Saturday April 22nd
Christmas Pot - Grange Rigg Pot
Aileen, Gary, Jack, Laura, Matt, Toby
Sunday March 12th
Brown Hill Pot
Fleur, Pete, Rachel, Toby, Josh Young and Adam Walmsley (YUCPC), Avelina
Sunday March 12th
County Pot Upper Trident, Main Line Passage, Mancunian Way and Manchester Bypass
Ade, Chuck, Gary, John D, Matt, Mary Holder
Saturday March 11th
County Pot - Pool Sink
Ade, Fleur, Gary, Matt, Rachel, Toby, Josh Young (YUCPC)
A rather late start due to the prior CNCC meeting, but we assembled at Bull Pot Farm at 1:30pm intent on a very efficient exchange between Pool Sink and County Pot. It was Old Farts (Me, Gary, Ade, Fleur) going down County and the younger contingent (Rachel, Josh, Toby) down Pool Sink.
We had a merry trip down County Pot taking the usual Upper Trident route to avoid having to rig any pitches other than the one just below the entrance. This route has one challenging climb, but is otherwise tackle-free. An excellent description of the route to Stop Pot from County via Upper Trident (as well as via Poetic Justice and Manchester Bypass) can be found on the CNCC website, although I am biased as I wrote them!!!
The stream was up a little, but of no concern and within about 45 minutes of entering the cave we were at the bottom of the Stop Pot boulders.
It had been some considerable time since I have done Pool Sink, so navigation to it was a little uncertain, but Fleur had a better memory than me. In the end, it's dead easy; head upstream from the foot of Stop Pot for a few hundred metres, keeping left and gradually rising up onto boulders perched above the stream. After about 75m the stream is lost from immediately below the boulders but continue onwards regardless. Another 75m later (still continuing over boulders), the passage ahead narrows and there is a hole in the floor under the right wall leading back to the stream. This is Holbeck Junction.
Return to the stream here and turn right (downstream) in walking passage for 20m and into an obvious crawl on a shelf on the left. This leads into approximately 10 minutes of easy and varied caving (passing the very recognisable serrated limestone walls; the Bacon Slicer, characteristic of this part of the cave). We didn't know where we were going so we just followed the most obvious route which seemed to work fine. We reached to the bottom of the final pitch of Pool Sink just as the others had got to the bottom, so we traded banter and parted company again.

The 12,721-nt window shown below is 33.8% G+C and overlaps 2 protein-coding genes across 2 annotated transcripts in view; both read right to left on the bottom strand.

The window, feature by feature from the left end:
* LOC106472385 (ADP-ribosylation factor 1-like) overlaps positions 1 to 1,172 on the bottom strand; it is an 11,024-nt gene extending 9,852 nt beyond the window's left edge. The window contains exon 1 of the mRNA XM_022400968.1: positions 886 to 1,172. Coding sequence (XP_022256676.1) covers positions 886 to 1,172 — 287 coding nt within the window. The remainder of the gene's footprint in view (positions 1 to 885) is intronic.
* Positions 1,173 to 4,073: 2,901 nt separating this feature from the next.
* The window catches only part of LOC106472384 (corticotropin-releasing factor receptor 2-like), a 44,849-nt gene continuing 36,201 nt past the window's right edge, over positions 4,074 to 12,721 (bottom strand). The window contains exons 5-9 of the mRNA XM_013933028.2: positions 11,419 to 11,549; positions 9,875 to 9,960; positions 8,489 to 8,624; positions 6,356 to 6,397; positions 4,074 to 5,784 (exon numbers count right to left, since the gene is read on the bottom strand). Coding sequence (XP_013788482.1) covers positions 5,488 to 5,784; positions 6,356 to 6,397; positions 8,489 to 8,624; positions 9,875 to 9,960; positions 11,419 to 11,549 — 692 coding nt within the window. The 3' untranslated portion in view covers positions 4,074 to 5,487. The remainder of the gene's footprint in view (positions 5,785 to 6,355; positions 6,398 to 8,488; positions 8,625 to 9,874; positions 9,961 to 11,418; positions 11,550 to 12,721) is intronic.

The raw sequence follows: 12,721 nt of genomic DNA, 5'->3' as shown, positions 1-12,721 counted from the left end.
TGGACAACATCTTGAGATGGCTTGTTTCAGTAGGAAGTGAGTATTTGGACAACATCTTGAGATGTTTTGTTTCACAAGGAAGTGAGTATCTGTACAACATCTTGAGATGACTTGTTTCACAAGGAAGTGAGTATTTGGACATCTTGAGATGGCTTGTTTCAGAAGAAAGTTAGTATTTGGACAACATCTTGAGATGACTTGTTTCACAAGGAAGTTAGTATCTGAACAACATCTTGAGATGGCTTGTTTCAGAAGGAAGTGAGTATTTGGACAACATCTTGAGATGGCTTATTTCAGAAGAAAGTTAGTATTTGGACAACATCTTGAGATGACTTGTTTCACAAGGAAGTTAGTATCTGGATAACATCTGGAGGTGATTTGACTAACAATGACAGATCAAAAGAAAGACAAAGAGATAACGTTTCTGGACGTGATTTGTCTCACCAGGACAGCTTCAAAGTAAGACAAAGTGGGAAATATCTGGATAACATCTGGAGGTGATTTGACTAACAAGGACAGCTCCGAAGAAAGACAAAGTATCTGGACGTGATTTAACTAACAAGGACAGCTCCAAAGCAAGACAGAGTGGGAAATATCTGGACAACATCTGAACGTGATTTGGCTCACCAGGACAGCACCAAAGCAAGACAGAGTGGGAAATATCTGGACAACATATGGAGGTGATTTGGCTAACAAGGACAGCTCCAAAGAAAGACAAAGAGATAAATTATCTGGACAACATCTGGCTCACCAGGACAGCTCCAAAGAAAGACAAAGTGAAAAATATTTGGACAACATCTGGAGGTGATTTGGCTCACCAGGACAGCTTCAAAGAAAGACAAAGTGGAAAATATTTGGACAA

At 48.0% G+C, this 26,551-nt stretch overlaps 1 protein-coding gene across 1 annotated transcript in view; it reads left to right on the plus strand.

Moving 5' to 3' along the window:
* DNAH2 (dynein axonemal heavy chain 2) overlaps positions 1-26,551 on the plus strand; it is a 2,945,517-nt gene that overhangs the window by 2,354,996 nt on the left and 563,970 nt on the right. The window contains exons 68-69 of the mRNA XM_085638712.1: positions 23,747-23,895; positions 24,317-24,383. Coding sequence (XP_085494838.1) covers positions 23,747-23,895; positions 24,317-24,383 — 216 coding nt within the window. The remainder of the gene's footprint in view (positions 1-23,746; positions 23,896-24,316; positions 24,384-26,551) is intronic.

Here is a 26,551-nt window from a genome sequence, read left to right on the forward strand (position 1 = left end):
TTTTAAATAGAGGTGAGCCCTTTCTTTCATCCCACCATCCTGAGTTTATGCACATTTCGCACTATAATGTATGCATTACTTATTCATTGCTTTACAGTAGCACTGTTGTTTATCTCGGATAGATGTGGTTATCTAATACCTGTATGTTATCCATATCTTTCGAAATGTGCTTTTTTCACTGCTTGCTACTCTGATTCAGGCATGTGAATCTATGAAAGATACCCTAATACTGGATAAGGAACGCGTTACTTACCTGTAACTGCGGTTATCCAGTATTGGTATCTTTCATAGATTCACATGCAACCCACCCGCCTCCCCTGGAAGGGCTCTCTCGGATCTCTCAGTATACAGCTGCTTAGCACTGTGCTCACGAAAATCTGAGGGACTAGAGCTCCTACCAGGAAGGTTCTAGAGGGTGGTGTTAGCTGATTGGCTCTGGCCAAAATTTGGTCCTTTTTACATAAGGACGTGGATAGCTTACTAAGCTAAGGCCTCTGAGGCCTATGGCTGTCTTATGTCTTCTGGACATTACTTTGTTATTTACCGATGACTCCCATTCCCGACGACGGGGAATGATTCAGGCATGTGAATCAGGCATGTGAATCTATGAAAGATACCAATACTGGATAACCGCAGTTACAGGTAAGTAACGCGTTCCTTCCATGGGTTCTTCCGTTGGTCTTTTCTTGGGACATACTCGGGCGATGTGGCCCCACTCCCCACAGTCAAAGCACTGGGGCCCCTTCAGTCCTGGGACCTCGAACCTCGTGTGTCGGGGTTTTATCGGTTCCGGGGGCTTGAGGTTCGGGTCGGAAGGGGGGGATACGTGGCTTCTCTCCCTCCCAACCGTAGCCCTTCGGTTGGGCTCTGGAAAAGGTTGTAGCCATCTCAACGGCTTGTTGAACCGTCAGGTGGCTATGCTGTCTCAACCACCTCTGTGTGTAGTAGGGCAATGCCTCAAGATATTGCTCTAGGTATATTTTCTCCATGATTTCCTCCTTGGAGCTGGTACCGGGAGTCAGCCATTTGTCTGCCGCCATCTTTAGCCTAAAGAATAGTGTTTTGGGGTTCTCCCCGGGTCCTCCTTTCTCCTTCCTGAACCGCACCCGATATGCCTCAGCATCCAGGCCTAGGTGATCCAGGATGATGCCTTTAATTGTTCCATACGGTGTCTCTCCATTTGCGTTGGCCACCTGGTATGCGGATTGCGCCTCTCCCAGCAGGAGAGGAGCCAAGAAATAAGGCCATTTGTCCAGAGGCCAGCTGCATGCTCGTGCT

Pool Sink boasts an absolutely cracking selection of short, easy and enjoyable pitches, which we quickly ascended. The final section of the cave which leads to the surface is annoying; a narrow crawl with a few awkward bends, but it's extremely short and daylight soon beckoned ahead.
Returning down the valley to County Pot we met the others just coming out - Perfect timing! Total time underground only 2.5hr!!!
Plenty of time for tea at the NPC and then curry in Bentham. A great day out.
Saturday February 18th
Alum Pot - Long Churn
Gary, Matt, Rachel, Toby
The planned trip for today was Brown Hill Pot, but the weather forecast from 2pm was a little concerning and we didn't know how Brown Hill responded, so we stuck with a much safer option to do a quick Alum Pot to Long Churn exchange, aiming to be out before the rain started.
Myself and Rachel headed down Long Churn, skillfully traversing the Double Shuffle Pools (which I have never done before; I usually just fling myself in) and reaching Dolly Tubs. On this occasion I decided that I would do my once every five years rigging refresher and promptly set to work. A group of instructed cavers were doing ladders but we were able to bypass them via the right hand window route.
Down at Dolly Tubs ledge the view was splendid as always. I could just make out Gary and Toby above starting the descent of the North West Route of Alum (if you look at one of the photos taken by Gary it shows an excellent view from the top looking down at Toby going over the edge, with me starting rigging of the Greasy Slab part way down). The whole rigging thing came right back to me which was a relief!